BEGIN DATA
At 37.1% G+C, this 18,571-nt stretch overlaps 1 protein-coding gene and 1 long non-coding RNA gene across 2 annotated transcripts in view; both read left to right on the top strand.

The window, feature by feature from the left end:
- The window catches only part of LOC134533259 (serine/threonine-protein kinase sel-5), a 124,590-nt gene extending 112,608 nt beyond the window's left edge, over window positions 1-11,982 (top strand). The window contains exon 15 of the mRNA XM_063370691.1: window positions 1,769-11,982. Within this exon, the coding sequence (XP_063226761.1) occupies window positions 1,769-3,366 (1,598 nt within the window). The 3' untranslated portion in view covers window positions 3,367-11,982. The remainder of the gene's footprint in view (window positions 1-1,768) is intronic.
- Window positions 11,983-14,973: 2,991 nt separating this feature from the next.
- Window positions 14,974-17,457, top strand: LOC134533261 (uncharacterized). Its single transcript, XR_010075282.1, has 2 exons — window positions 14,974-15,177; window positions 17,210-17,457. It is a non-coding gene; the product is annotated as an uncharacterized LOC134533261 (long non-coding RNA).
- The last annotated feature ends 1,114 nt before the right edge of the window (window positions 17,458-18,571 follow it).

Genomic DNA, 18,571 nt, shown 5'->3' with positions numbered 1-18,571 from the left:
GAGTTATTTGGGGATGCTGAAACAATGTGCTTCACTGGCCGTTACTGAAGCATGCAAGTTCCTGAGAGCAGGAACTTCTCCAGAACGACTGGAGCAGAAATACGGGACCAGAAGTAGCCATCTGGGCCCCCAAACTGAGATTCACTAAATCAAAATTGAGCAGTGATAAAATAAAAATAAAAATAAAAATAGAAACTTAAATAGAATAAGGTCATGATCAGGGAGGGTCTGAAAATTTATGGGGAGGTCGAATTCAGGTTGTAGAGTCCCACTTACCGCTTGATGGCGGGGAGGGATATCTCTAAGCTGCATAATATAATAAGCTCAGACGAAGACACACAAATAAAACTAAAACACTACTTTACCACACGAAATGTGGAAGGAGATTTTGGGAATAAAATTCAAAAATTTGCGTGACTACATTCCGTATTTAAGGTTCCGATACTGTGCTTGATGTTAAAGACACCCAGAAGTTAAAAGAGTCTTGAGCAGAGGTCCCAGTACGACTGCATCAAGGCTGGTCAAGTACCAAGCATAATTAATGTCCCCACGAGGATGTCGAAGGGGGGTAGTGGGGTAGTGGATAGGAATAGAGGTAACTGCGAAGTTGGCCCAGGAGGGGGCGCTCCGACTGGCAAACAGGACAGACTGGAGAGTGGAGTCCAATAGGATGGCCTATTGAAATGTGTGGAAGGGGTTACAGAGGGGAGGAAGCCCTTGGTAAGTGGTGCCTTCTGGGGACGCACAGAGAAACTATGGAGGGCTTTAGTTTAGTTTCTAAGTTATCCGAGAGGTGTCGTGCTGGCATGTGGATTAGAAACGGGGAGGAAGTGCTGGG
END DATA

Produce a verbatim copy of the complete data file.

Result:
At 37.1% G+C, this 18,571-nt stretch overlaps 1 protein-coding gene and 1 long non-coding RNA gene across 2 annotated transcripts in view; both read left to right on the top strand.

The window, feature by feature from the left end:
- The window catches only part of LOC134533259 (serine/threonine-protein kinase sel-5), a 124,590-nt gene extending 112,608 nt beyond the window's left edge, over window positions 1-11,982 (top strand). The window contains exon 15 of the mRNA XM_063370691.1: window positions 1,769-11,982. Within this exon, the coding sequence (XP_063226761.1) occupies window positions 1,769-3,366 (1,598 nt within the window). The 3' untranslated portion in view covers window positions 3,367-11,982. The remainder of the gene's footprint in view (window positions 1-1,768) is intronic.
- Window positions 11,983-14,973: 2,991 nt separating this feature from the next.
- Window positions 14,974-17,457, top strand: LOC134533261 (uncharacterized). Its single transcript, XR_010075282.1, has 2 exons — window positions 14,974-15,177; window positions 17,210-17,457. It is a non-coding gene; the product is annotated as an uncharacterized LOC134533261 (long non-coding RNA).
- The last annotated feature ends 1,114 nt before the right edge of the window (window positions 17,458-18,571 follow it).

Genomic DNA, 18,571 nt, shown 5'->3' with positions numbered 1-18,571 from the left:
GAGTTATTTGGGGATGCTGAAACAATGTGCTTCACTGGCCGTTACTGAAGCATGCAAGTTCCTGAGAGCAGGAACTTCTCCAGAACGACTGGAGCAGAAATACGGGACCAGAAGTAGCCATCTGGGCCCCCAAACTGAGATTCACTAAATCAAAATTGAGCAGTGATAAAATAAAAATAAAAATAAAAATAGAAACTTAAATAGAATAAGGTCATGATCAGGGAGGGTCTGAAAATTTATGGGGAGGTCGAATTCAGGTTGTAGAGTCCCACTTACCGCTTGATGGCGGGGAGGGATATCTCTAAGCTGCATAATATAATAAGCTCAGACGAAGACACACAAATAAAACTAAAACACTACTTTACCACACGAAATGTGGAAGGAGATTTTGGGAATAAAATTCAAAAATTTGCGTGACTACATTCCGTATTTAAGGTTCCGATACTGTGCTTGATGTTAAAGACACCCAGAAGTTAAAAGAGTCTTGAGCAGAGGTCCCAGTACGACTGCATCAAGGCTGGTCAAGTACCAAGCATAATTAATGTCCCCACGAGGATGTCGAAGGGGGGTAGTGGGGTAGTGGATAGGAATAGAGGTAACTGCGAAGTTGGCCCAGGAGGGGGCGCTCCGACTGGCAAACAGGACAGACTGGAGAGTGGAGTCCAATAGGATGGCCTATTGAAATGTGTGGAAGGGGTTACAGAGGGGAGGAAGCCCTTGGTAAGTGGTGCCTTCTGGGGACGCACAGAGAAACTATGGAGGGCTTTAGTTTAGTTTCTAAGTTATCCGAGAGGTGTCGTGCTGGCATGTGGATTAGAAACGGGGAGGAAGTGCTGGG